Useful-source open hardware
Useful-source is a step beyond open-source for hardware, focusing on empowering, enabling reproduction and the use of such freely available designs by large populations. We are proposing this concept, to improve the current best practices and to make sure our developments are as useful as possible.
The motivation arises from the experience of reproducing a number of open hardware projects, with each one demanding greater then expected involvement and improvisation to make it work. This in general manifests as slow adaptation of open hardware on larger scales and preferential use of well tested and integrated closed-source systems. Open hardware must thus become better in all aspects and offer the end users something more. In the open source software world these problems are not as significant, because there are many projects like for example Ubuntu, creating stable releases by integrating community developed modules and applying testing and documentation efforts to them. Additionally we can in an oversimplified manner claim that the compilation process in software is a repeatable and reproducible process, while in small batch hardware production the compilation process occurs through human interaction with assembly parts. Thus we propose the following approach:
Useful-source is the knowledge & documentation bridge between an open hardware project presentation & description and the source files, aiming to empower anyone reproducing the design with all the information to make educated choices and understanding the reasoning and interaction between assembly parts.
- Complies with Open Hardware Definition.
- Present the system in a tree-like manner, starting from one page system overview and breaking it down into simple modules, with enough information one can understand the basics of how it works.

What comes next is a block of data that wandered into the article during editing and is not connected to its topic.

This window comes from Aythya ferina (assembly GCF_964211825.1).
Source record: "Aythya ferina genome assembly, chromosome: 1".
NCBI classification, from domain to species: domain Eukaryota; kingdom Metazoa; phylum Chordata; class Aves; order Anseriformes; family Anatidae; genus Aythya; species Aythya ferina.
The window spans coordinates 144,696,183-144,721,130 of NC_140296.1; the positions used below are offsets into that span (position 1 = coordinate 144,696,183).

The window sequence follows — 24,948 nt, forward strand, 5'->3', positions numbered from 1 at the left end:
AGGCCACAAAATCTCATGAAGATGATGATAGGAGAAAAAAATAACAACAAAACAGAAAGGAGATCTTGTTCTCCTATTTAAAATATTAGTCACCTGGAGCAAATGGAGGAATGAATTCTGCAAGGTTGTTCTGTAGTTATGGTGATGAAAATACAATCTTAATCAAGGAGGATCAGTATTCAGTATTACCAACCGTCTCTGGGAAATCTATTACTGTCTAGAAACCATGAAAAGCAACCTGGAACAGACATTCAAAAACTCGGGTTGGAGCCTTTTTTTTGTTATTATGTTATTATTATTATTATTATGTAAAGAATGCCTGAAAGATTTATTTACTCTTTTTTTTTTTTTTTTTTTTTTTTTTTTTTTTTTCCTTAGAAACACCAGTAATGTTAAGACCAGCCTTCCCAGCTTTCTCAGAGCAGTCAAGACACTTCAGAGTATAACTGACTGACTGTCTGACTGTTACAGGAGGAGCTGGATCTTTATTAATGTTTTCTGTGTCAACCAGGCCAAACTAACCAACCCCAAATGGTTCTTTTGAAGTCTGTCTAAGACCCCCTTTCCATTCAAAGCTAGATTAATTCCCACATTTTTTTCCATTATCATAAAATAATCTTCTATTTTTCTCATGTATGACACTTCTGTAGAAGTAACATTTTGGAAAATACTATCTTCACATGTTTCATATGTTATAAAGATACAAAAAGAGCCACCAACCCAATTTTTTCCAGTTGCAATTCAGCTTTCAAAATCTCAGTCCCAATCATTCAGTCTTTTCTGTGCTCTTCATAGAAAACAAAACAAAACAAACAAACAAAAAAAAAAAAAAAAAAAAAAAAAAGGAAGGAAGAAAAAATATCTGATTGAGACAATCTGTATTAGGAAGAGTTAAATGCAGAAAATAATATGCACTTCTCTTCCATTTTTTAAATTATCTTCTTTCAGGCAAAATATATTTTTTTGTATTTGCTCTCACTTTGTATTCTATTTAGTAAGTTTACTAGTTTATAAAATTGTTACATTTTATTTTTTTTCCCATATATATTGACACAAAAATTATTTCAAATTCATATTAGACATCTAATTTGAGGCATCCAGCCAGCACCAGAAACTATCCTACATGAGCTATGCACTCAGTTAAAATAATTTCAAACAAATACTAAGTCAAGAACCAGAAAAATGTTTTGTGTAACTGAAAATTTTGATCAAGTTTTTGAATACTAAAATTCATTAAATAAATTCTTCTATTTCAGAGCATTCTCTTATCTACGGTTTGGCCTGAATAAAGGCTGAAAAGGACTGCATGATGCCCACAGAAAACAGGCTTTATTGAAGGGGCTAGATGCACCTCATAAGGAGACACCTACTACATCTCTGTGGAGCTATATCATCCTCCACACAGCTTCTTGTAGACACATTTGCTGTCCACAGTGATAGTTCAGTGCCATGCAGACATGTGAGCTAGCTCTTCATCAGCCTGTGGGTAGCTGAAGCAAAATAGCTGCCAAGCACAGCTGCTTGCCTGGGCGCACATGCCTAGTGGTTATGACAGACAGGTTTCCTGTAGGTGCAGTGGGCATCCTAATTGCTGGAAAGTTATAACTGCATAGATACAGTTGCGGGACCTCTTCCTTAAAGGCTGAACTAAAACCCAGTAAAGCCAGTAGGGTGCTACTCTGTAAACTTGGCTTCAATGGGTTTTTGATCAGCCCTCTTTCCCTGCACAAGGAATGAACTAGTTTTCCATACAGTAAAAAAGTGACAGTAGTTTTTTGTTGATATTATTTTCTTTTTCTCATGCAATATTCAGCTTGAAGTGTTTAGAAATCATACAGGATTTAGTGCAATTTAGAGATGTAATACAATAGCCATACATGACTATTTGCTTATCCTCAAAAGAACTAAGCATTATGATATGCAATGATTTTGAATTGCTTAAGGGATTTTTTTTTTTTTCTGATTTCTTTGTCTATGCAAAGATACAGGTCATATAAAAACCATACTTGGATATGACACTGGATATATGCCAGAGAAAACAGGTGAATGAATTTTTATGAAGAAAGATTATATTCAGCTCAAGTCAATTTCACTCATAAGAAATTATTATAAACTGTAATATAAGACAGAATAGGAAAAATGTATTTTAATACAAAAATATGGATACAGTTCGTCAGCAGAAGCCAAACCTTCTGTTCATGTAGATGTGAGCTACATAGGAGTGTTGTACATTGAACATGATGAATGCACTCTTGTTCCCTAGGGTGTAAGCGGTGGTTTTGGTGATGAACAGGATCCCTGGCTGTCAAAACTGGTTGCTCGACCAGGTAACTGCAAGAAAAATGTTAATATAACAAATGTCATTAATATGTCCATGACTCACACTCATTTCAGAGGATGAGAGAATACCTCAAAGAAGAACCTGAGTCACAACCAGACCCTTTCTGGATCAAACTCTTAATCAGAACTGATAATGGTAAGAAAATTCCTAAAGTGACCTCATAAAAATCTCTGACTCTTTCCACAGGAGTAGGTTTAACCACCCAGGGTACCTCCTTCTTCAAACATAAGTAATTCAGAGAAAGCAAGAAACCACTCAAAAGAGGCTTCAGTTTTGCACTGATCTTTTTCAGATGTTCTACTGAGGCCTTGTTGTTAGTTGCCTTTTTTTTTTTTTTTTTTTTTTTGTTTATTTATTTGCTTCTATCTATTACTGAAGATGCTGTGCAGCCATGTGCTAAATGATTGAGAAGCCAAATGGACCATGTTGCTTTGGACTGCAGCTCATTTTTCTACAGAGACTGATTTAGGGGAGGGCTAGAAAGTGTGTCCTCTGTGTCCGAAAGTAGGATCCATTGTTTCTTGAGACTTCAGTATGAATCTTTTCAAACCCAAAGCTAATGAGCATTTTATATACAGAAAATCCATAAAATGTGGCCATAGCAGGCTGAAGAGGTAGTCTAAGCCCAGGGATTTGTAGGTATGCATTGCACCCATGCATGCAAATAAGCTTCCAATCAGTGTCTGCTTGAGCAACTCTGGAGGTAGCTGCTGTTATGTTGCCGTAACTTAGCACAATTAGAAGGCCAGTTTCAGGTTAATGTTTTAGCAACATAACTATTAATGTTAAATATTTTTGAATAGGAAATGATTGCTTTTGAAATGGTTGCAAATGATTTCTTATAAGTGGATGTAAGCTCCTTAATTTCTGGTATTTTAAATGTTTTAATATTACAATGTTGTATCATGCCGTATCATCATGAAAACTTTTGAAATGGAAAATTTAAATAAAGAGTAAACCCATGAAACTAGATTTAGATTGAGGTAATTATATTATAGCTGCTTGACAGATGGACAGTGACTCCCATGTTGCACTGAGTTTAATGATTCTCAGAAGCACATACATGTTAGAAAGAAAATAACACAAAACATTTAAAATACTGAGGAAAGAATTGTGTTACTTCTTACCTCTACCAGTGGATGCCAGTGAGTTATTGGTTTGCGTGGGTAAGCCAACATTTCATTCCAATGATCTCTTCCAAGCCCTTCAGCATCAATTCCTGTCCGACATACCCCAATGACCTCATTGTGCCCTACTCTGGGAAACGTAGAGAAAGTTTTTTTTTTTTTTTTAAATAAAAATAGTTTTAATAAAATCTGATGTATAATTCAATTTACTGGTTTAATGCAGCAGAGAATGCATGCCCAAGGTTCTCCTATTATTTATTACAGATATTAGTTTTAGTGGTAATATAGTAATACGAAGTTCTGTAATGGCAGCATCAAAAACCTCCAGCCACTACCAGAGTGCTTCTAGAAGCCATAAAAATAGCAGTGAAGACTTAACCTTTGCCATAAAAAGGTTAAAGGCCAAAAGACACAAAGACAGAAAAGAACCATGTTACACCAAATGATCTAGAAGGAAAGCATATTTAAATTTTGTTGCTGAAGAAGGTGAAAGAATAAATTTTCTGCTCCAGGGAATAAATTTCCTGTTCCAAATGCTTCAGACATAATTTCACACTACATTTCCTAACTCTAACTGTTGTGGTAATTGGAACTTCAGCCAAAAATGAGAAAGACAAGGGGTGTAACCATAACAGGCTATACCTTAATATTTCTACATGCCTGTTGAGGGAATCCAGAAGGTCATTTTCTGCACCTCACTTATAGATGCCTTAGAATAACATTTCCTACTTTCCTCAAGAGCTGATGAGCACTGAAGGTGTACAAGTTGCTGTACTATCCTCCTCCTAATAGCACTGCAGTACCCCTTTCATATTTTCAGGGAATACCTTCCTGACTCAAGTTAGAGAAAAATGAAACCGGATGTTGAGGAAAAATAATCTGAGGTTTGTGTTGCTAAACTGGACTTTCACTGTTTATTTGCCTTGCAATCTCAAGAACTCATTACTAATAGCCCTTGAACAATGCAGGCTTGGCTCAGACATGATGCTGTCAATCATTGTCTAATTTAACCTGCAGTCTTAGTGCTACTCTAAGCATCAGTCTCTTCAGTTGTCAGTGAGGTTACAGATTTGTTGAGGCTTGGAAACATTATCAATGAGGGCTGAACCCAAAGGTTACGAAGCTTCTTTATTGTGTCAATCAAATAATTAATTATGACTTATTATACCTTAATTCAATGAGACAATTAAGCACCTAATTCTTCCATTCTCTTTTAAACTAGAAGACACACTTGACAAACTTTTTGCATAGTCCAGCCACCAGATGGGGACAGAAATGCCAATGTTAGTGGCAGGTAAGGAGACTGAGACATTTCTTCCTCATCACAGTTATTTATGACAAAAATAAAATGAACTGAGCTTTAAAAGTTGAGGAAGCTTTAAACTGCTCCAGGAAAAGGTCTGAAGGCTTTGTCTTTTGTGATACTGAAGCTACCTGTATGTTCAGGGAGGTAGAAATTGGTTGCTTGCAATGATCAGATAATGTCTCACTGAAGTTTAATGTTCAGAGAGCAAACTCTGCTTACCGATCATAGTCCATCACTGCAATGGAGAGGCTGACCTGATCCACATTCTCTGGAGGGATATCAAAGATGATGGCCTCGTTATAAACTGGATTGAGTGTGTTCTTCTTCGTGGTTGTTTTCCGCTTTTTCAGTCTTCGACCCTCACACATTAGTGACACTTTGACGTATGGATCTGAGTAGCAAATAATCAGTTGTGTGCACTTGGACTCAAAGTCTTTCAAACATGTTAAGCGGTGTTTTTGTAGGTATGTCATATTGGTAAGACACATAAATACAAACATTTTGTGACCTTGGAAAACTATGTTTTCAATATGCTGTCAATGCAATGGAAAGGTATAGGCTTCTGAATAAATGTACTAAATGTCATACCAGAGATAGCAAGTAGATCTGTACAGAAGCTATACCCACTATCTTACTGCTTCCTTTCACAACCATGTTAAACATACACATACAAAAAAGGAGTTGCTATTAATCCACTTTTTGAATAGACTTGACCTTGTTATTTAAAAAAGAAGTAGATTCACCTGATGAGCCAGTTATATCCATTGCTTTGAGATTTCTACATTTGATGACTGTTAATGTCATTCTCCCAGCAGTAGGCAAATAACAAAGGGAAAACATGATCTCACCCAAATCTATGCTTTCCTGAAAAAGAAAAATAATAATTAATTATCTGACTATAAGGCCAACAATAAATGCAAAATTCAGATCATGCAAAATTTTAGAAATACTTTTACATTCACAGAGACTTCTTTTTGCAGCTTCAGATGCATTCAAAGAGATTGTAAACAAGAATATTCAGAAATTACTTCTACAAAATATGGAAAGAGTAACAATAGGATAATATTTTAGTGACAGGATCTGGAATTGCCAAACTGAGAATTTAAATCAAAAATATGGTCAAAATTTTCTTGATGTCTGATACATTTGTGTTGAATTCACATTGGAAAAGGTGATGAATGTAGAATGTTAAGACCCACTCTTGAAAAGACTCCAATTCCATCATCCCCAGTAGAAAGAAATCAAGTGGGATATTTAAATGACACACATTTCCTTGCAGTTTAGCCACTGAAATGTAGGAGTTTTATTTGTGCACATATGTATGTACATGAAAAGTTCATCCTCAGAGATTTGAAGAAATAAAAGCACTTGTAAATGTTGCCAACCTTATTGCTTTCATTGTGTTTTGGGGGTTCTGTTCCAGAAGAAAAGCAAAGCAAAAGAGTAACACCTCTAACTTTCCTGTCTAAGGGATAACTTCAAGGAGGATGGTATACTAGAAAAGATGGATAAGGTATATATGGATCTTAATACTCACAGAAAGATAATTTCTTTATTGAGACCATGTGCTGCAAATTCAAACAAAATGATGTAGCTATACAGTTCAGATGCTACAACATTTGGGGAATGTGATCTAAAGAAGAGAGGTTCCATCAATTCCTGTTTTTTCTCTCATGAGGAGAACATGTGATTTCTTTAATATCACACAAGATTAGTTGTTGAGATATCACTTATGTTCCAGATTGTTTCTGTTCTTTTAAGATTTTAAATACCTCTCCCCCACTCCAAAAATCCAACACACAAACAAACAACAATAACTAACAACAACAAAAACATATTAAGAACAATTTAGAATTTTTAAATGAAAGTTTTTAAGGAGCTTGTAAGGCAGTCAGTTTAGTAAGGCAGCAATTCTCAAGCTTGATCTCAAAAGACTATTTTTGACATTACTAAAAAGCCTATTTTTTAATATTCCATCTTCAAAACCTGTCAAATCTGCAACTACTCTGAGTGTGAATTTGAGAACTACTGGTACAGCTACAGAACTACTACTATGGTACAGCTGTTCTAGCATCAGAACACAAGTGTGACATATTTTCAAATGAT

- Assembly instructions with clearly defined steps and assembly instructions, extended with basic description what the part does. The function of every assembly part must be clearly expressed so one can consider alternatives.
- Parts for assembling the system are split into logical and physical parts. The system is assembled of logical parts and every logical part has one or more suitable physical parts associated. For example, two pieces of wood with a hole should be joined with a screw, that fits through the hole, is longer then X and shorter then Y… The physical part associated would be then M8x16, countersunk and HEX head.
- Off-line useful format, we suggest XML. Displayed with a stylesheet on any browser and suitable for modifications through version control repositories.
Useful-source from user perspective:
- Seamless process from learning about a project to reproducing it
- Reliable and tested sources and documentation
- Reproducible with open-source tool-set
- Simple contribution to documentation and translatable to local languages
We are currently in the process of trailing this approach with KORUZA and our other projects, but it builds towards the greater goal of open hardware workflows and standards with a work team initiated by Open Source Ecology.